‘We want to know!’ WASPI women demand answers from Rishi Sunak and Liz Truss

WASPI woman says ‘I’ve paid in’ as she slams pension amount

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More than 3.5 million women are thought to have been affected by state pension age changes, which meant working up to six years longer than expected. Campaign groups such as Women Against State Pension Inequality (WASPI) have drawn attention to the women, mostly born in the 1950s, who have been affected.

However, they are now calling for the remaining candidates for Prime Minister, Mr Sunak and Ms Truss, to state their position on the issues WASPI has raised. 

Debbie de Spon, Communications Director at WASPI, took to Twitter, and wrote: “Many WASPI women are asking where do Liz Truss and Rishi Sunak stand on the WASPI issue?

“Who knows? Neither of them have engaged with us? 3.6million women want to know.”

Several other women also expressed their desire for clarity on the matter and their continued frustrations.

@AngelScotKira wrote: “I am a 1950s woman who has been consistently ignored by Governments who refuse to listen to our grievances.

“There are 3.6million of us and we all have a vote. If you think we will support more of the same you are very, very wrong.”

While @Chrissegynwa stated: “Don’t think any politician will commit.”

WASPI women are still awaiting a decision from the Parliamentary and Health Service Ombudsman on whether compensation is appropriate for those impacted by state pension age changes.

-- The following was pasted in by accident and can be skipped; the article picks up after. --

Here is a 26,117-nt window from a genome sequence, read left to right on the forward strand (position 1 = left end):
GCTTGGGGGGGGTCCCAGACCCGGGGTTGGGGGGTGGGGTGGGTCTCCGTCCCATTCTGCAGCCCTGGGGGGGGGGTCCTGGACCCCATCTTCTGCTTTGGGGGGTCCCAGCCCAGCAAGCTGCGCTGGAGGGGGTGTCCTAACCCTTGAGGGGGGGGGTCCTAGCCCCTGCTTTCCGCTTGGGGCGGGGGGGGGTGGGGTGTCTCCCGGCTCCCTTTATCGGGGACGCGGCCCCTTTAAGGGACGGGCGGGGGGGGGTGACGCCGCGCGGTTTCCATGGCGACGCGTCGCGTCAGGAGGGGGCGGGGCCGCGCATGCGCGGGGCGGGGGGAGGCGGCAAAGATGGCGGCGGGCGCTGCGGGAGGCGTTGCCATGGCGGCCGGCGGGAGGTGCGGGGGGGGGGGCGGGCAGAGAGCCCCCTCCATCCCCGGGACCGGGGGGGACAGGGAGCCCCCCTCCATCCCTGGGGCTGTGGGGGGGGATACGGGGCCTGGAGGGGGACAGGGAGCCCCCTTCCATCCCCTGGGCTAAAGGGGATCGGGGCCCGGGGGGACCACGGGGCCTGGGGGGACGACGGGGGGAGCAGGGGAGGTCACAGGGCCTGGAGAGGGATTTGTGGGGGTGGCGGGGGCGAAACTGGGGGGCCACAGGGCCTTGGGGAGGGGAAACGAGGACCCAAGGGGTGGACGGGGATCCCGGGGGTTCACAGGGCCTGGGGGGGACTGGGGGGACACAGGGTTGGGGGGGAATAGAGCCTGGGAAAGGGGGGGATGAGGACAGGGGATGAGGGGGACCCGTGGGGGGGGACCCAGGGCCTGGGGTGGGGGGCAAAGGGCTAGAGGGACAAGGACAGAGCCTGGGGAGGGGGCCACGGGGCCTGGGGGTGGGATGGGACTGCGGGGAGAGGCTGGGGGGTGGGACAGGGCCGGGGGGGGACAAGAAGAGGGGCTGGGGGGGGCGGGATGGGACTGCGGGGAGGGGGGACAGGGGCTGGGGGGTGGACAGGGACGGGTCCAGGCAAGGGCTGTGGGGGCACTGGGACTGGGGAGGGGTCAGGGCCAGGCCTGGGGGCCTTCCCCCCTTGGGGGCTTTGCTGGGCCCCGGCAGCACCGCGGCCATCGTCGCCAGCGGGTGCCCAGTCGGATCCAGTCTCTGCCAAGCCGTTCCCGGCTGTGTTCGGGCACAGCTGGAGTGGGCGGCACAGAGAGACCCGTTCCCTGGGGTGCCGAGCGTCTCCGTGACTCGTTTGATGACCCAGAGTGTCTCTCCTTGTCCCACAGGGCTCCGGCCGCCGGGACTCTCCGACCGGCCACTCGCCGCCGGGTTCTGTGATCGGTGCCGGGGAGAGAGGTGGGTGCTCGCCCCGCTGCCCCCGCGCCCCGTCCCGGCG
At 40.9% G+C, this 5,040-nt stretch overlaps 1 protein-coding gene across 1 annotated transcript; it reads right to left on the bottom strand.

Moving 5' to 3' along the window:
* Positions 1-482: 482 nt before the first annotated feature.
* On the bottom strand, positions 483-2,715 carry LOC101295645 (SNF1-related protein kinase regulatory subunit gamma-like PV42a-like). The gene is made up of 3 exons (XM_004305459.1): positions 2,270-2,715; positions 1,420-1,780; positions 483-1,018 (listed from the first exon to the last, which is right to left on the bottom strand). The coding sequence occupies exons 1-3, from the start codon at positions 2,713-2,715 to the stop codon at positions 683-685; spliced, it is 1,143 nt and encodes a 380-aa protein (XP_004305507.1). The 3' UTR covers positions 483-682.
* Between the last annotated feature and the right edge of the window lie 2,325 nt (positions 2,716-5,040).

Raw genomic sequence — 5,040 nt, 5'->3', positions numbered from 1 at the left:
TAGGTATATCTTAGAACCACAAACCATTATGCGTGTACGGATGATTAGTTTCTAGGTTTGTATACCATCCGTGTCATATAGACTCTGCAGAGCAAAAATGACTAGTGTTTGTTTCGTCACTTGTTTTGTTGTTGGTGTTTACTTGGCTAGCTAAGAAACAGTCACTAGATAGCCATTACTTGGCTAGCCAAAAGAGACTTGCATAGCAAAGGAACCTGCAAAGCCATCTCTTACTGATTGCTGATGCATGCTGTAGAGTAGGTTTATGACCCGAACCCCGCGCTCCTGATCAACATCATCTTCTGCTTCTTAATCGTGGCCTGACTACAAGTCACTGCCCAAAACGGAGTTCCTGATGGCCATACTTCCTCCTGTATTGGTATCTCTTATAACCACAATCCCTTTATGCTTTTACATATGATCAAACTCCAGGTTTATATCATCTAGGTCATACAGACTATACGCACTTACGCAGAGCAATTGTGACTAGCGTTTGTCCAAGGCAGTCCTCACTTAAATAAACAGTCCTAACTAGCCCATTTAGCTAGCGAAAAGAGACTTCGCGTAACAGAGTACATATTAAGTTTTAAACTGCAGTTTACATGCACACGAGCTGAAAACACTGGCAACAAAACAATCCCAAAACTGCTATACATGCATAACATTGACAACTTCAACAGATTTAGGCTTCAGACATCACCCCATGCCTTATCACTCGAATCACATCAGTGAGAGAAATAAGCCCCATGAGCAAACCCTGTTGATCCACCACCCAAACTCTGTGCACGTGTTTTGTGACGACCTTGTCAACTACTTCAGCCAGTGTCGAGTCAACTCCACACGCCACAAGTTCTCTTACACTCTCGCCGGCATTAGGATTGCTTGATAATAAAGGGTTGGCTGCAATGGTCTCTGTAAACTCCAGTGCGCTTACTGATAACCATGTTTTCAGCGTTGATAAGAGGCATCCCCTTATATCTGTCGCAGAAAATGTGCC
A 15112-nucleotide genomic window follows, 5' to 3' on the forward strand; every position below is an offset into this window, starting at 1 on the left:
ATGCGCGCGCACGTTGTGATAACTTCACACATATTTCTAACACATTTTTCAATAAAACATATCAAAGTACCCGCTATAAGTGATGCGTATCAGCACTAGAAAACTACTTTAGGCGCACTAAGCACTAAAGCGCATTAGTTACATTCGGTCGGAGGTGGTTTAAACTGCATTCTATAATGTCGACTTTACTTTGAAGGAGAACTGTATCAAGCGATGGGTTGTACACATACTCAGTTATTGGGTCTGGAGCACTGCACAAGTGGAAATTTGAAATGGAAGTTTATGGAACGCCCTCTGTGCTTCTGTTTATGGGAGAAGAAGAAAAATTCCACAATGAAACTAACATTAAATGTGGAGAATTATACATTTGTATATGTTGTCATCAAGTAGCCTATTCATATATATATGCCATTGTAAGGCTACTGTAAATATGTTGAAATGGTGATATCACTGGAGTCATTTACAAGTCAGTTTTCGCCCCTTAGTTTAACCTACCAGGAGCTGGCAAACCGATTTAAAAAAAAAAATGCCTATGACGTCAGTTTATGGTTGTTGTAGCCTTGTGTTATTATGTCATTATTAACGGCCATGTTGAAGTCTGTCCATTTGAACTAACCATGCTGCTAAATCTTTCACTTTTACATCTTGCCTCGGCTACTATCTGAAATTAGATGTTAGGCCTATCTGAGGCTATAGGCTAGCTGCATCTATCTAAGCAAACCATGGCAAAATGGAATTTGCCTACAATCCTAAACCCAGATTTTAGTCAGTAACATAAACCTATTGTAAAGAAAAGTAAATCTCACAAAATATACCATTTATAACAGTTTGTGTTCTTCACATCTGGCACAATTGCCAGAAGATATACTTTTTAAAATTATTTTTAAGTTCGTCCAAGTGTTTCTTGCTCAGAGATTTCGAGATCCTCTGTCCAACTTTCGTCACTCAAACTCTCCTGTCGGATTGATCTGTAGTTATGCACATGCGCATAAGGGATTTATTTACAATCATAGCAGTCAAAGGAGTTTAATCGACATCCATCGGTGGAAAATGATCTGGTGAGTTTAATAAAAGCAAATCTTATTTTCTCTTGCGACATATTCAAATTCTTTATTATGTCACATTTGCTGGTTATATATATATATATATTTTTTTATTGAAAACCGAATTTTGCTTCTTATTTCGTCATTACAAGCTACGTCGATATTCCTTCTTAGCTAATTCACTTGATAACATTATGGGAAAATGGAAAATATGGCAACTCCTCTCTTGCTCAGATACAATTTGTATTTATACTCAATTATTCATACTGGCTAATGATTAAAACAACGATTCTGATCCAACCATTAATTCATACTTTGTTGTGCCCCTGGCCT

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This is following a ruling by the PHSO last year which said the DWP was guilty of “maladministration”, failing to act promptly enough to inform women of changes to their state pension age. 

Angela Madden, Chair of WASPI, told Express.co.uk: “Ministers have been missing in action, hiding behind further investigations by the PHSO to delay bringing this issue to a resolution.

“Our research shows that one woman is dying every 14 minutes waiting for the Government to act. 

“We want to see leadership candidates commit to meeting us as soon as they are in office, and to instructing the DWP to begin discussions with us about a fast, fair compensation scheme for all the women whose retirement plans were devastated by the DWP’s mistakes.”

WASPI women assert they have been financially and socially impacted by the lack of notice regarding the state pension age.

They do not believe the state pension age should return to 60. The group believes in equalisation, but not in the way in which changes were communicated to women.

Meanwhile, the contest for the Tory leadership is continuing to heat up, and Mr Sunak and Ms Truss will go head to head this evening in a televised BBC debate.

The pair are expected to discuss several key political issues, namely the cost of living crisis which continues to affect millions of people.

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Express.co.uk has contacted the offices of Rishi Sunak and Liz Truss for comment.

Previously commenting on the state pension age change issue, the DWP said: “The Government decided over 25 years ago that it was going to make the state pension age the same for men and women as a long-overdue move towards gender equality. 

“Both the High Court and Court of Appeal have supported the actions of the DWP, under successive governments dating back to 1995, and the Supreme Court refused the claimants permission to appeal.”

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